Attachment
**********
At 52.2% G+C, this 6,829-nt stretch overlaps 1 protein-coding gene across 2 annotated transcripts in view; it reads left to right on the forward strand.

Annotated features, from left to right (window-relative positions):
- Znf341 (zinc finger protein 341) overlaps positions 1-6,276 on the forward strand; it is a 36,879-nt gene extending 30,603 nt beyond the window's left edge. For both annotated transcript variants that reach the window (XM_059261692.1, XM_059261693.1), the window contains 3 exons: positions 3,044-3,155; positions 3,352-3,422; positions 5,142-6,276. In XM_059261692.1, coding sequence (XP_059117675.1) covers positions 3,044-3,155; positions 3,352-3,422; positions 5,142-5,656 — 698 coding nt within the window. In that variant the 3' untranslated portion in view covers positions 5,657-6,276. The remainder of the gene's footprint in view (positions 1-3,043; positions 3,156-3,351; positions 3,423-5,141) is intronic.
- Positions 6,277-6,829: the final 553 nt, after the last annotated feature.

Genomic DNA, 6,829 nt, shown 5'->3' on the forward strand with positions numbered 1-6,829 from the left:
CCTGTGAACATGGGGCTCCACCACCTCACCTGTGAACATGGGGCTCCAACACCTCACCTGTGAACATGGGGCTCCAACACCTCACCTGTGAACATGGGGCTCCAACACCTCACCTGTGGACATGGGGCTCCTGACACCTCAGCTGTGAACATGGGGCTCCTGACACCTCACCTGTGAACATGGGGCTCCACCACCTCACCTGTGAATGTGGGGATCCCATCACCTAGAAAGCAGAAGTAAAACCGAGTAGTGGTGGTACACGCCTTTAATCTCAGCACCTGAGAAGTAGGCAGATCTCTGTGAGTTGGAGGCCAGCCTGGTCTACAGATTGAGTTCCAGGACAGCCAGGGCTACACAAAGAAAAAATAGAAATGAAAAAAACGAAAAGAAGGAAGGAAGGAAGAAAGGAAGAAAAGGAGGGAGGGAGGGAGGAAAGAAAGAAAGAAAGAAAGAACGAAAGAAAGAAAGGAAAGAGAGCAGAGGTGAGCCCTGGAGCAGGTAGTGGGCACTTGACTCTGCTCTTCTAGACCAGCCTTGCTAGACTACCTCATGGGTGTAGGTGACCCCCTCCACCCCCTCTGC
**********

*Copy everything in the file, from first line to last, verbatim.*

At 52.2% G+C, this 6,829-nt stretch overlaps 1 protein-coding gene across 2 annotated transcripts in view; it reads left to right on the forward strand.

Annotated features, from left to right (window-relative positions):
- Znf341 (zinc finger protein 341) overlaps positions 1-6,276 on the forward strand; it is a 36,879-nt gene extending 30,603 nt beyond the window's left edge. For both annotated transcript variants that reach the window (XM_059261692.1, XM_059261693.1), the window contains 3 exons: positions 3,044-3,155; positions 3,352-3,422; positions 5,142-6,276. In XM_059261692.1, coding sequence (XP_059117675.1) covers positions 3,044-3,155; positions 3,352-3,422; positions 5,142-5,656 — 698 coding nt within the window. In that variant the 3' untranslated portion in view covers positions 5,657-6,276. The remainder of the gene's footprint in view (positions 1-3,043; positions 3,156-3,351; positions 3,423-5,141) is intronic.
- Positions 6,277-6,829: the final 553 nt, after the last annotated feature.

Genomic DNA, 6,829 nt, shown 5'->3' on the forward strand with positions numbered 1-6,829 from the left:
CCTGTGAACATGGGGCTCCACCACCTCACCTGTGAACATGGGGCTCCAACACCTCACCTGTGAACATGGGGCTCCAACACCTCACCTGTGAACATGGGGCTCCAACACCTCACCTGTGGACATGGGGCTCCTGACACCTCAGCTGTGAACATGGGGCTCCTGACACCTCACCTGTGAACATGGGGCTCCACCACCTCACCTGTGAATGTGGGGATCCCATCACCTAGAAAGCAGAAGTAAAACCGAGTAGTGGTGGTACACGCCTTTAATCTCAGCACCTGAGAAGTAGGCAGATCTCTGTGAGTTGGAGGCCAGCCTGGTCTACAGATTGAGTTCCAGGACAGCCAGGGCTACACAAAGAAAAAATAGAAATGAAAAAAACGAAAAGAAGGAAGGAAGGAAGAAAGGAAGAAAAGGAGGGAGGGAGGGAGGAAAGAAAGAAAGAAAGAAAGAACGAAAGAAAGAAAGGAAAGAGAGCAGAGGTGAGCCCTGGAGCAGGTAGTGGGCACTTGACTCTGCTCTTCTAGACCAGCCTTGCTAGACTACCTCATGGGTGTAGGTGACCCCCTCCACCCCCTCTGC